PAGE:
08 Jul 2013

Do U Know What a Real Green Roof Is?

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Green roofs are a great way to cool a building while adding a carbon dioxide magnet to underutilized space. If more of them are installed in our cities, they can have a major impact on storm water management. They can impact global warming by cooling hot cityscapes. For individuals, green roofs serve multiple purposes, from simply working as environmentally friendly insulation to functioning as a vegetable garden or a site for recreation.

Green roofs are not roof gardens. The typical roof garden consists of containerized plants. A green roof is an integrated structure that allows even drainage and more consistent weight distribution across the entire roof. Does this Spark an idea?




  1. Start with a waterproof membrane. This step is essential. Most roofs fail because of water damage. Today there are several waterproof options from asphalt, to sheeting to membranes that go on as a liquid.

  2. Add a root barrier. If you use an organic water-proof barrier such as asphalt, you should install an additional layer so that plants won’t work their roots through it looking for nutrients. Concrete is one choice. Another is cellular glass which has the additional benefit of acting as a layer of insulation.

  3. Put in a drainage layer. A drainage layer is essential to carry away excess water to gutters so that it can be carried away from the roof. Typical drainage layers are made of gravel and pumice. The drainage capacity of your material has to increase closer to the gutters and roof drains.

  4. Add a filter fabric The fabric has to be porous enough to allow water to flow down into the drainage area while holding the soil or growing medium in place. Roots will penetrate this layer. Typical materials are polyester or polypropylene.

  5. Put in a growing medium. You can use local soil, but this runs the risk of introducing weeds or pathogens. Most green roofs will use a mix of mostly inorganic components like crushed clay or sand with cleaned top soil and humus to supply plant nutrients. The thinner the soil, the harder your plants will have to work. Many experts recommend a soil depth of at least three inches.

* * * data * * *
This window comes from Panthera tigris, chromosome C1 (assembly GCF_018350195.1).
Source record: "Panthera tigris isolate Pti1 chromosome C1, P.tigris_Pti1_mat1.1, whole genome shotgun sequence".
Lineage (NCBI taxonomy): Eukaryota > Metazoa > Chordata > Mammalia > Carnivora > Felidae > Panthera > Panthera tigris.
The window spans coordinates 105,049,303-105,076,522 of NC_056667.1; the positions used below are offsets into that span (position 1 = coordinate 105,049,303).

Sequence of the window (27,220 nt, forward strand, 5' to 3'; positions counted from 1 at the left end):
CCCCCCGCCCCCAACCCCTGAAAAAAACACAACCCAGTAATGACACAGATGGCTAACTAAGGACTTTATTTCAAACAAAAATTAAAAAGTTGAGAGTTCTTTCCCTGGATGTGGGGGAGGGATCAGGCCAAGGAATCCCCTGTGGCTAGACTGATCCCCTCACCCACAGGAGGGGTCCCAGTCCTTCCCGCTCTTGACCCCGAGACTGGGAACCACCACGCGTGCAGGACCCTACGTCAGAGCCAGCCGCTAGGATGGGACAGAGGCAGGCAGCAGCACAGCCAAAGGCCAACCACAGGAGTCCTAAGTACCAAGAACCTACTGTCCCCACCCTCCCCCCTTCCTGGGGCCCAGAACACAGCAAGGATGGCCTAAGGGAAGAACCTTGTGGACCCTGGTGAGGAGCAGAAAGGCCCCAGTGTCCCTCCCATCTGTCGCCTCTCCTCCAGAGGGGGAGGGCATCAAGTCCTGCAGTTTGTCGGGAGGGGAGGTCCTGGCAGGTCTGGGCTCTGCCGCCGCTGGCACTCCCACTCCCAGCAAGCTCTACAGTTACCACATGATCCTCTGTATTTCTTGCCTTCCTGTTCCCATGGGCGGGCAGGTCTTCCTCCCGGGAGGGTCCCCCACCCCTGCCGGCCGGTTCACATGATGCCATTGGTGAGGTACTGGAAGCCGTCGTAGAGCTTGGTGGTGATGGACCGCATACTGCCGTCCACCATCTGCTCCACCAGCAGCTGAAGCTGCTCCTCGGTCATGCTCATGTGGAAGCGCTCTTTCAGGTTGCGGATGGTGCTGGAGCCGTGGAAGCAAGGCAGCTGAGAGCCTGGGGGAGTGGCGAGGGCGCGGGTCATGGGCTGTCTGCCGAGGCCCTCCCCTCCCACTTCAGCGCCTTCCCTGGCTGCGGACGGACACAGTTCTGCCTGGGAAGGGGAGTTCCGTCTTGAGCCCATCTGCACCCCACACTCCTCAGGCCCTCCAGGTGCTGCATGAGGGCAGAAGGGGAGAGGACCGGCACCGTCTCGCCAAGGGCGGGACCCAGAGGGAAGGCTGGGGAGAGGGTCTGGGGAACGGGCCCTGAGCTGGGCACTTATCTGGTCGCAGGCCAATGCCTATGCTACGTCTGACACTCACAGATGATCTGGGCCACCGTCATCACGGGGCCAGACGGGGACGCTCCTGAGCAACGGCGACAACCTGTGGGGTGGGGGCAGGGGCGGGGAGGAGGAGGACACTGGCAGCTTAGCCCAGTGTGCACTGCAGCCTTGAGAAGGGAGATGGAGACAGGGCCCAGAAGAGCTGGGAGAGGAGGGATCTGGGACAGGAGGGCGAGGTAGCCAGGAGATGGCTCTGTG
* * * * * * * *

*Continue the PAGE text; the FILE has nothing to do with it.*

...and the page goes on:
6. Install drip irrigation. This is very important for the first year. Drip irrigation will apply water to where it is needed to the roots of the plants. It’s more efficient than taking a hose to your roof, using less water, which also means less weight on your roof. Drip irrigation is an easy way to supply fertilizer to your plants to get them started. Ultimately if you’ve chosen the appropriate plants for your climate, you’ll be able to turn off the irrigation system.

  7. Add plants. Be sure to choose the appropriate plants for your local environment. Factors to consider involve tolerance to sun, frost, heat and drought and wind. You want low maintenance. Trees and bushes on your roof can add impact, but even small trees need a soil depth of a couple of feet. Load stress has to be considered, because winds will apply greater pressure to a tree then to grass or flowers.

  8. Top with a wind blanket. This is a biodegradable mesh like jute that will limit wind erosion while your plants are establishing themselves.



Tips & Warnings

It’s a good idea to have your roof examined by a structural engineer to determine its weight bearing capacity, which must be figured with the growing medium is fully saturated. This is particularly important in the Frost Belt where snow or ice can tip the scale against you.


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